Lobster Buoy Collection

rockport-fishing-buoys

This home in Rockport Massachusetts beckoned me to capture its unique seacoast charm after I noticed the many old lobster buoys adorning the entrance. As I was speaking to the owners wife,she told me her husband had collected these authentic buoys along the shoreline years ago and this quaint scene had been featured in magazines more than once.

Advertisements

Motif Number One

rockport-harbor-boats

Rockport Massachusetts was one stop on my brief new england photo trip and shooting this classic scene was among my goals. I learned something new about this spot after hearing a term mentioned by three separate people in about an hours time. This place is referred to as motif number one,and is located on Bradley Wharf in the harbor town of Rockport, Massachusetts.It is a fishing shack well-known to students of art and art history as “the most often-painted building in America.”  It is even listed on my atlas as motif one,which surprised me. It s very interesting to watch the fisherman stand in these little boats in the foreground to paddle out to their fishing boats in the morning. Super storm  Sandy undermined one wall at the harbor but they escaped with much less damage than most. Our motel owner said the water came up to the ice machine there and the motel sits about 40 feet or more above the ocean and they stayed for the whole storm.

Cape Porpoise Nightmare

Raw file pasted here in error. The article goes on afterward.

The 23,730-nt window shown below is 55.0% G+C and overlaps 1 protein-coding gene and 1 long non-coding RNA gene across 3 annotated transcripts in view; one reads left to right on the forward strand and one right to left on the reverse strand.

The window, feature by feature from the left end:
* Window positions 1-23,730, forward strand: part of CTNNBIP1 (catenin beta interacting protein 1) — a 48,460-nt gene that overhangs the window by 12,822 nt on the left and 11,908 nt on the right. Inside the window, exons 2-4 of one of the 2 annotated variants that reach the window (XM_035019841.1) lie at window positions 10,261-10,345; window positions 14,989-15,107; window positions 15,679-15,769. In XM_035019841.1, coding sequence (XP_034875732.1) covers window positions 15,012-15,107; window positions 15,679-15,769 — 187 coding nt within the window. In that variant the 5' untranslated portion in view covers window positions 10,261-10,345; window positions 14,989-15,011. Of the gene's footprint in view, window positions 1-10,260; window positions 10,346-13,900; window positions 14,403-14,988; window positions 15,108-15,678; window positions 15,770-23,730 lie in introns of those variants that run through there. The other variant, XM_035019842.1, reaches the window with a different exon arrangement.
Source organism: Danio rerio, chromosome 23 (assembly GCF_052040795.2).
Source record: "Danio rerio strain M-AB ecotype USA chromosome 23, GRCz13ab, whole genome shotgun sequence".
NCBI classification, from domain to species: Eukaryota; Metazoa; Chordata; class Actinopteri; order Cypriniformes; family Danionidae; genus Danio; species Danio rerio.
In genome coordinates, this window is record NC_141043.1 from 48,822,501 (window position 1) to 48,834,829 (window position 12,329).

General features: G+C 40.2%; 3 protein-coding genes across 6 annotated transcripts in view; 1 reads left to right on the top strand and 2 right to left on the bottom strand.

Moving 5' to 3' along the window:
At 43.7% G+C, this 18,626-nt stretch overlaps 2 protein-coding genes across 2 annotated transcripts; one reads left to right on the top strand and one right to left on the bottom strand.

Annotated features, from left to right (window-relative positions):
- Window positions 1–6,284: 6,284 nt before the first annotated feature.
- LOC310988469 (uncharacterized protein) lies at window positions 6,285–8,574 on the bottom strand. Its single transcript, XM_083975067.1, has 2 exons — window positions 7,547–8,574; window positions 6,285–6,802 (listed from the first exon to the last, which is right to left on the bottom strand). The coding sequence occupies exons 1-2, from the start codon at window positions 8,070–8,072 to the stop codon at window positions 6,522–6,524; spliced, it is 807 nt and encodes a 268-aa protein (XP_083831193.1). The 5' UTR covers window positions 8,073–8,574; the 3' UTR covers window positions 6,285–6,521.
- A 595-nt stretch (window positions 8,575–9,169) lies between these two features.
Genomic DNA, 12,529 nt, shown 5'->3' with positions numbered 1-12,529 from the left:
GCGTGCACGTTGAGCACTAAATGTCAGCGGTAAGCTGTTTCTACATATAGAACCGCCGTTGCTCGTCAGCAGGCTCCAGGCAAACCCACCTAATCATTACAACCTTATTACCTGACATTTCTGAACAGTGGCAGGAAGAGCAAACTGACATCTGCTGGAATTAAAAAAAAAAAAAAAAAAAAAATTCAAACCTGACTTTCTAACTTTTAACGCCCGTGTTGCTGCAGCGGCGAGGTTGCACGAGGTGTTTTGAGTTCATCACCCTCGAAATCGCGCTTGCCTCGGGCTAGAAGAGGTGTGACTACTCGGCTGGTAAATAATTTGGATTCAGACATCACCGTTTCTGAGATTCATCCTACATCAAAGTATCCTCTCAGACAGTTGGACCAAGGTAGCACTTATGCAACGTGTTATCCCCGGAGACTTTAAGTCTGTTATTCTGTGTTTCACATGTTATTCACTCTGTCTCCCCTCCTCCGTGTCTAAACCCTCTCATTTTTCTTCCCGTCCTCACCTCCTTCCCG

My mother recently joked about an experience I had in maine a few years back, so I figured I would share the memory here. My wife and I were on a new england vacation, and had stopped in Cape Porpoise in Kennebunkport Maine to look around at several shops and I also wanted to do some photography. While there my wife got the brilliant idea to do a whale watch, but the idea of going 25 miles out to sea in a small boat was not my idea of fun,but since it was clear blue skies and totally calm seas, I said sure. We headed out and kept going and going and going, and about halfway out it gets cloudy, and I thought no big deal. When we are nearing the whale area, the captain comes on the loud-speaker to say conditions look like they are going to deteriorate and we wont be staying long. Well things did deteriorate rapidly and just as my wife tries to shoot a whale coming out of the water, I grab her to tell her how horrible I am feeling,and she basically says go get sick somewhere else so I can enjoy the whales. Anyway, the waves were rolling now at 6-8ft and the whole way back in, the captain literally was riding the waves with his boat till we crashed into waves ahead of us. I was certain we were going to be lost in this storm, and because I was sick, we sat on the outside of the boat as everyone huddled inside with life preservers on. The two parts of this trip that are the most indelibly etched in my mind are when I went inside to use the bathroom, everyone was watching me head to the door, and as I open the door, this poor woman is standing there with her clothes around her ankles and the whole crowd looking at her. I thought who lets a door unlocked in that state?  The second memory is of these two teenage girls who stood on the very top of the boat in the front and screamed with utter joy as we crashed into each wave. I thought we were dead and they were having the time of their lives, so I guess it’s all in your perspective. Needless to say whale watches are no longer high on my to do list. I remember getting to shore and hearing a crew member say, the captain told them it was the worst conditions he had ever navigated, but I am not sure what that meant since he was only about 25 years old. This photo was taken that day, but its nothing earth shattering.